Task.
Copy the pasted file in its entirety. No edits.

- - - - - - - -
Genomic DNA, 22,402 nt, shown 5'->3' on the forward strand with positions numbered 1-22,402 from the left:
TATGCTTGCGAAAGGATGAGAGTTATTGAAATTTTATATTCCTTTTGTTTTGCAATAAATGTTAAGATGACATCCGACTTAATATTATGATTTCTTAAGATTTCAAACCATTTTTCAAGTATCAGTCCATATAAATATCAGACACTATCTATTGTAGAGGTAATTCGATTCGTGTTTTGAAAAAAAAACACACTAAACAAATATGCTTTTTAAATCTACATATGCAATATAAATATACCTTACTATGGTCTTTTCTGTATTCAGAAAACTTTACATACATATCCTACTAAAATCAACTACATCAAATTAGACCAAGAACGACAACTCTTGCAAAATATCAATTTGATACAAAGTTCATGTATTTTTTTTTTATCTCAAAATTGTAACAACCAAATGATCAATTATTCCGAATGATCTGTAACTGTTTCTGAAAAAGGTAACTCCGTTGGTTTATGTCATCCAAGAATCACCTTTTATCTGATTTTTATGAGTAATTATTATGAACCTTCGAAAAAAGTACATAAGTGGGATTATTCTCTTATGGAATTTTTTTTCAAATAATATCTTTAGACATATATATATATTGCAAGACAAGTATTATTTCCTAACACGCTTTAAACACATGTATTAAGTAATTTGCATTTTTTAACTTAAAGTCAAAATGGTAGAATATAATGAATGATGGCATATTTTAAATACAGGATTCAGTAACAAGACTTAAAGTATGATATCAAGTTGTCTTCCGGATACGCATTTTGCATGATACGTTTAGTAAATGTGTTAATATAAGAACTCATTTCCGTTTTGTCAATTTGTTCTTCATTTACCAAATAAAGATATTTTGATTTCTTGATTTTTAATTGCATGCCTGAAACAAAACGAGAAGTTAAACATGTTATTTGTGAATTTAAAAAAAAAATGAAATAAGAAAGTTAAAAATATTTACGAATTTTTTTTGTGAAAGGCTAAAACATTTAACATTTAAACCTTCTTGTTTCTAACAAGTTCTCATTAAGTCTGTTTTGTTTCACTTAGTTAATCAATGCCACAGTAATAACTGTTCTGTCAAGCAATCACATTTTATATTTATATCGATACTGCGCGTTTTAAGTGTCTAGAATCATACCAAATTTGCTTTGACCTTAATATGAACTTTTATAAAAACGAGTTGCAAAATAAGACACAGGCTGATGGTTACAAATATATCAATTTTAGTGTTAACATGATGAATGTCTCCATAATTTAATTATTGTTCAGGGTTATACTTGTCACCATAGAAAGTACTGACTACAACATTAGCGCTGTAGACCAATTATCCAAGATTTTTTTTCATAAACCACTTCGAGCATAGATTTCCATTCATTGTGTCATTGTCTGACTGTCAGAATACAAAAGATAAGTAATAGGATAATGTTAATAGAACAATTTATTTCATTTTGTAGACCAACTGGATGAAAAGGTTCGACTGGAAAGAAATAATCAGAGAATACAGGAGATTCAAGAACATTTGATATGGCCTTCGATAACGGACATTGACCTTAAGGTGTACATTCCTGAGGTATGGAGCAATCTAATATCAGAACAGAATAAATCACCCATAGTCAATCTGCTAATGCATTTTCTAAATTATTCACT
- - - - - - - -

Genomic DNA, 22,402 nt, shown 5'->3' on the forward strand with positions numbered 1-22,402 from the left:
TATGCTTGCGAAAGGATGAGAGTTATTGAAATTTTATATTCCTTTTGTTTTGCAATAAATGTTAAGATGACATCCGACTTAATATTATGATTTCTTAAGATTTCAAACCATTTTTCAAGTATCAGTCCATATAAATATCAGACACTATCTATTGTAGAGGTAATTCGATTCGTGTTTTGAAAAAAAAACACACTAAACAAATATGCTTTTTAAATCTACATATGCAATATAAATATACCTTACTATGGTCTTTTCTGTATTCAGAAAACTTTACATACATATCCTACTAAAATCAACTACATCAAATTAGACCAAGAACGACAACTCTTGCAAAATATCAATTTGATACAAAGTTCATGTATTTTTTTTTTATCTCAAAATTGTAACAACCAAATGATCAATTATTCCGAATGATCTGTAACTGTTTCTGAAAAAGGTAACTCCGTTGGTTTATGTCATCCAAGAATCACCTTTTATCTGATTTTTATGAGTAATTATTATGAACCTTCGAAAAAAGTACATAAGTGGGATTATTCTCTTATGGAATTTTTTTTCAAATAATATCTTTAGACATATATATATATTGCAAGACAAGTATTATTTCCTAACACGCTTTAAACACATGTATTAAGTAATTTGCATTTTTTAACTTAAAGTCAAAATGGTAGAATATAATGAATGATGGCATATTTTAAATACAGGATTCAGTAACAAGACTTAAAGTATGATATCAAGTTGTCTTCCGGATACGCATTTTGCATGATACGTTTAGTAAATGTGTTAATATAAGAACTCATTTCCGTTTTGTCAATTTGTTCTTCATTTACCAAATAAAGATATTTTGATTTCTTGATTTTTAATTGCATGCCTGAAACAAAACGAGAAGTTAAACATGTTATTTGTGAATTTAAAAAAAAAATGAAATAAGAAAGTTAAAAATATTTACGAATTTTTTTTGTGAAAGGCTAAAACATTTAACATTTAAACCTTCTTGTTTCTAACAAGTTCTCATTAAGTCTGTTTTGTTTCACTTAGTTAATCAATGCCACAGTAATAACTGTTCTGTCAAGCAATCACATTTTATATTTATATCGATACTGCGCGTTTTAAGTGTCTAGAATCATACCAAATTTGCTTTGACCTTAATATGAACTTTTATAAAAACGAGTTGCAAAATAAGACACAGGCTGATGGTTACAAATATATCAATTTTAGTGTTAACATGATGAATGTCTCCATAATTTAATTATTGTTCAGGGTTATACTTGTCACCATAGAAAGTACTGACTACAACATTAGCGCTGTAGACCAATTATCCAAGATTTTTTTTCATAAACCACTTCGAGCATAGATTTCCATTCATTGTGTCATTGTCTGACTGTCAGAATACAAAAGATAAGTAATAGGATAATGTTAATAGAACAATTTATTTCATTTTGTAGACCAACTGGATGAAAAGGTTCGACTGGAAAGAAATAATCAGAGAATACAGGAGATTCAAGAACATTTGATATGGCCTTCGATAACGGACATTGACCTTAAGGTGTACATTCCTGAGGTATGGAGCAATCTAATATCAGAACAGAATAAATCACCCATAGTCAATCTGCTAATGCATTTTCTAAATTATTCACT